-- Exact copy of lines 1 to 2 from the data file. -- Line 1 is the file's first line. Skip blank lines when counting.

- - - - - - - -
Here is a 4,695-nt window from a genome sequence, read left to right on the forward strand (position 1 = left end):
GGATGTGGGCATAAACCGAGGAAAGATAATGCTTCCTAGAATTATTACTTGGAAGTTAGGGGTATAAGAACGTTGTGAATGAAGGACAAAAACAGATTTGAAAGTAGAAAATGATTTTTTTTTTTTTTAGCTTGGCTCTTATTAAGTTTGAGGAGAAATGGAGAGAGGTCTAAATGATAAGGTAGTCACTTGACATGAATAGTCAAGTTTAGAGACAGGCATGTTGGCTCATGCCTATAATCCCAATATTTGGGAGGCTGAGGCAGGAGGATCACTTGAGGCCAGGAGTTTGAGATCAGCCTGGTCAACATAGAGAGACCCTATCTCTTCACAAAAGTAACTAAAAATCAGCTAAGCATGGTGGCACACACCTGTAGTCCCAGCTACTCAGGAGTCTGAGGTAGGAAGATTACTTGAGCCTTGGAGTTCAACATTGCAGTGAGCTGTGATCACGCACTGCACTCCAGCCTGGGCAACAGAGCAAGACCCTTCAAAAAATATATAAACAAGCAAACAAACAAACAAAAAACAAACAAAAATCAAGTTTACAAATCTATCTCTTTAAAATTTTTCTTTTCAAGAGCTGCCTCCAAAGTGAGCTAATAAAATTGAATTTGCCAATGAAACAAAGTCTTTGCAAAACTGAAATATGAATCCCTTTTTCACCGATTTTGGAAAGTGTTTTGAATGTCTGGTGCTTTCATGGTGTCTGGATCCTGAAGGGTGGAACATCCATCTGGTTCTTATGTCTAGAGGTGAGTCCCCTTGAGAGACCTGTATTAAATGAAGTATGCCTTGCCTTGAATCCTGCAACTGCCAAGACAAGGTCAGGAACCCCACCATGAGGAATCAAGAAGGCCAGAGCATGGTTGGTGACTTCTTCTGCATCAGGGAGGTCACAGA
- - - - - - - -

Here is a 4,695-nt window from a genome sequence, read left to right on the forward strand (position 1 = left end):
GGATGTGGGCATAAACCGAGGAAAGATAATGCTTCCTAGAATTATTACTTGGAAGTTAGGGGTATAAGAACGTTGTGAATGAAGGACAAAAACAGATTTGAAAGTAGAAAATGATTTTTTTTTTTTTTAGCTTGGCTCTTATTAAGTTTGAGGAGAAATGGAGAGAGGTCTAAATGATAAGGTAGTCACTTGACATGAATAGTCAAGTTTAGAGACAGGCATGTTGGCTCATGCCTATAATCCCAATATTTGGGAGGCTGAGGCAGGAGGATCACTTGAGGCCAGGAGTTTGAGATCAGCCTGGTCAACATAGAGAGACCCTATCTCTTCACAAAAGTAACTAAAAATCAGCTAAGCATGGTGGCACACACCTGTAGTCCCAGCTACTCAGGAGTCTGAGGTAGGAAGATTACTTGAGCCTTGGAGTTCAACATTGCAGTGAGCTGTGATCACGCACTGCACTCCAGCCTGGGCAACAGAGCAAGACCCTTCAAAAAATATATAAACAAGCAAACAAACAAACAAAAAACAAACAAAAATCAAGTTTACAAATCTATCTCTTTAAAATTTTTCTTTTCAAGAGCTGCCTCCAAAGTGAGCTAATAAAATTGAATTTGCCAATGAAACAAAGTCTTTGCAAAACTGAAATATGAATCCCTTTTTCACCGATTTTGGAAAGTGTTTTGAATGTCTGGTGCTTTCATGGTGTCTGGATCCTGAAGGGTGGAACATCCATCTGGTTCTTATGTCTAGAGGTGAGTCCCCTTGAGAGACCTGTATTAAATGAAGTATGCCTTGCCTTGAATCCTGCAACTGCCAAGACAAGGTCAGGAACCCCACCATGAGGAATCAAGAAGGCCAGAGCATGGTTGGTGACTTCTTCTGCATCAGGGAGGTCACAGA